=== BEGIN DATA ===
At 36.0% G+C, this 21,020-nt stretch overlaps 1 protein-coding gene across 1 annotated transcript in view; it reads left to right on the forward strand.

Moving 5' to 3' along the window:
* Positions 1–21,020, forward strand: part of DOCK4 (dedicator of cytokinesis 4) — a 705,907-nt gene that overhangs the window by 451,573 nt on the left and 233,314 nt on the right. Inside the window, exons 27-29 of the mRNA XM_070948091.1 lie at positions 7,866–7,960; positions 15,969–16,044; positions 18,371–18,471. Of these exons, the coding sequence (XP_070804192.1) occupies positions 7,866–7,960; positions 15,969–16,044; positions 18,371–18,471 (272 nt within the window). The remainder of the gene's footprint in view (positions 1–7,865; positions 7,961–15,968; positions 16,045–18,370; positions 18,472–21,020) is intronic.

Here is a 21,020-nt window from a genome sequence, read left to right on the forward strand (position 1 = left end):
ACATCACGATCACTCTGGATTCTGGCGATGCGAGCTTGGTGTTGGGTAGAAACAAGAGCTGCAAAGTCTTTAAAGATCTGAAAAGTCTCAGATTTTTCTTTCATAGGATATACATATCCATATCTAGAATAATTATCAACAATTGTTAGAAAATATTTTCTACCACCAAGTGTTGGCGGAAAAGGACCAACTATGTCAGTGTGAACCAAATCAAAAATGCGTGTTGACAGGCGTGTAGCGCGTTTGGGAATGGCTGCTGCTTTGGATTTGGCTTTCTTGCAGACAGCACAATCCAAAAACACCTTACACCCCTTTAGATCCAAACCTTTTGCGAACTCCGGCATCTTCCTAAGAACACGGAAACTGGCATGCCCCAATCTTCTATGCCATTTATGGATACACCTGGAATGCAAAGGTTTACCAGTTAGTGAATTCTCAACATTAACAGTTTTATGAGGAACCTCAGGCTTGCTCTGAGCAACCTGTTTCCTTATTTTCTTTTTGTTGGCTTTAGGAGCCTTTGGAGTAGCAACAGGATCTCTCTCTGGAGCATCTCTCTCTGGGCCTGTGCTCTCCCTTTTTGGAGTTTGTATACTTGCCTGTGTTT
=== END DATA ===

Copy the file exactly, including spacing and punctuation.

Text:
At 36.0% G+C, this 21,020-nt stretch overlaps 1 protein-coding gene across 1 annotated transcript in view; it reads left to right on the forward strand.

Moving 5' to 3' along the window:
* Positions 1–21,020, forward strand: part of DOCK4 (dedicator of cytokinesis 4) — a 705,907-nt gene that overhangs the window by 451,573 nt on the left and 233,314 nt on the right. Inside the window, exons 27-29 of the mRNA XM_070948091.1 lie at positions 7,866–7,960; positions 15,969–16,044; positions 18,371–18,471. Of these exons, the coding sequence (XP_070804192.1) occupies positions 7,866–7,960; positions 15,969–16,044; positions 18,371–18,471 (272 nt within the window). The remainder of the gene's footprint in view (positions 1–7,865; positions 7,961–15,968; positions 16,045–18,370; positions 18,472–21,020) is intronic.

Here is a 21,020-nt window from a genome sequence, read left to right on the forward strand (position 1 = left end):
ACATCACGATCACTCTGGATTCTGGCGATGCGAGCTTGGTGTTGGGTAGAAACAAGAGCTGCAAAGTCTTTAAAGATCTGAAAAGTCTCAGATTTTTCTTTCATAGGATATACATATCCATATCTAGAATAATTATCAACAATTGTTAGAAAATATTTTCTACCACCAAGTGTTGGCGGAAAAGGACCAACTATGTCAGTGTGAACCAAATCAAAAATGCGTGTTGACAGGCGTGTAGCGCGTTTGGGAATGGCTGCTGCTTTGGATTTGGCTTTCTTGCAGACAGCACAATCCAAAAACACCTTACACCCCTTTAGATCCAAACCTTTTGCGAACTCCGGCATCTTCCTAAGAACACGGAAACTGGCATGCCCCAATCTTCTATGCCATTTATGGATACACCTGGAATGCAAAGGTTTACCAGTTAGTGAATTCTCAACATTAACAGTTTTATGAGGAACCTCAGGCTTGCTCTGAGCAACCTGTTTCCTTATTTTCTTTTTGTTGGCTTTAGGAGCCTTTGGAGTAGCAACAGGATCTCTCTCTGGAGCATCTCTCTCTGGGCCTGTGCTCTCCCTTTTTGGAGTTTGTATACTTGCCTGTGTTT